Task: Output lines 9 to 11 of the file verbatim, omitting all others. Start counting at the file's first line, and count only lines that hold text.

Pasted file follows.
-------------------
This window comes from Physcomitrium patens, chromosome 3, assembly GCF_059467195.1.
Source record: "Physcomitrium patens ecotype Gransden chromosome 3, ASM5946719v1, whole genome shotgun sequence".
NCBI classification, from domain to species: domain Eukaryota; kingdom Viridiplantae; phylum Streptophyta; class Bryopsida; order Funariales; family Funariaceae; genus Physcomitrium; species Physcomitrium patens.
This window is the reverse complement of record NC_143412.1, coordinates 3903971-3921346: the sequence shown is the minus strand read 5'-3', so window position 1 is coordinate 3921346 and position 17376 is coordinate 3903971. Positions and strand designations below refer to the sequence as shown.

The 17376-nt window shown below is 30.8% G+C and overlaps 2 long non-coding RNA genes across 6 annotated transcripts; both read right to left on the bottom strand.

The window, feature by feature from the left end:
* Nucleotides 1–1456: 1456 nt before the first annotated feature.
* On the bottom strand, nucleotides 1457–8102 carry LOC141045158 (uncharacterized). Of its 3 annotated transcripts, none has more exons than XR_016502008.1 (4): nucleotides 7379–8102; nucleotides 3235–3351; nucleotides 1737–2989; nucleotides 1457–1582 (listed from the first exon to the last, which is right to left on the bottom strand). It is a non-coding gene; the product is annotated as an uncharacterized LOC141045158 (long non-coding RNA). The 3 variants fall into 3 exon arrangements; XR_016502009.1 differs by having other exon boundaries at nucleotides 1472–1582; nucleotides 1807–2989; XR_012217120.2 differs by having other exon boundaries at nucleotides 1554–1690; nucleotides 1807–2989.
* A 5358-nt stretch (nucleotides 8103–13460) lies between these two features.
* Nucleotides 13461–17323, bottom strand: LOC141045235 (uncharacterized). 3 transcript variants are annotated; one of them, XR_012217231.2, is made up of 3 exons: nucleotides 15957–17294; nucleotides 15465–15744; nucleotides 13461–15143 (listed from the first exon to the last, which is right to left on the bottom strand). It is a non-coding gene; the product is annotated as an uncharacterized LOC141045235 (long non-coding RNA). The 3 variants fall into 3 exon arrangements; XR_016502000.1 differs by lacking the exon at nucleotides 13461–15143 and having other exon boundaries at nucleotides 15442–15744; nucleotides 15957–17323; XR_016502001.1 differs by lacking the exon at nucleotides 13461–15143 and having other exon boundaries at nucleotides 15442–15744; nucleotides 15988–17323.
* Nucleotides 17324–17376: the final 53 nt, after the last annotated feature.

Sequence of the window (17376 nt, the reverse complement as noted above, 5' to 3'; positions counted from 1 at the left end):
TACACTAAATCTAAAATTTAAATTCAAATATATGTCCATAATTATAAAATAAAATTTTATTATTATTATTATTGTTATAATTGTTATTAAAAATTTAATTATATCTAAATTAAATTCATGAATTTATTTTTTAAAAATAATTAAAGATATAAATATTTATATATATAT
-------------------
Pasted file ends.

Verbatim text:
* A 5358-nt stretch (nucleotides 8103–13460) lies between these two features.
* Nucleotides 13461–17323, bottom strand: LOC141045235 (uncharacterized). 3 transcript variants are annotated; one of them, XR_012217231.2, is made up of 3 exons: nucleotides 15957–17294; nucleotides 15465–15744; nucleotides 13461–15143 (listed from the first exon to the last, which is right to left on the bottom strand). It is a non-coding gene; the product is annotated as an uncharacterized LOC141045235 (long non-coding RNA). The 3 variants fall into 3 exon arrangements; XR_016502000.1 differs by lacking the exon at nucleotides 13461–15143 and having other exon boundaries at nucleotides 15442–15744; nucleotides 15957–17323; XR_016502001.1 differs by lacking the exon at nucleotides 13461–15143 and having other exon boundaries at nucleotides 15442–15744; nucleotides 15988–17323.
* Nucleotides 17324–17376: the final 53 nt, after the last annotated feature.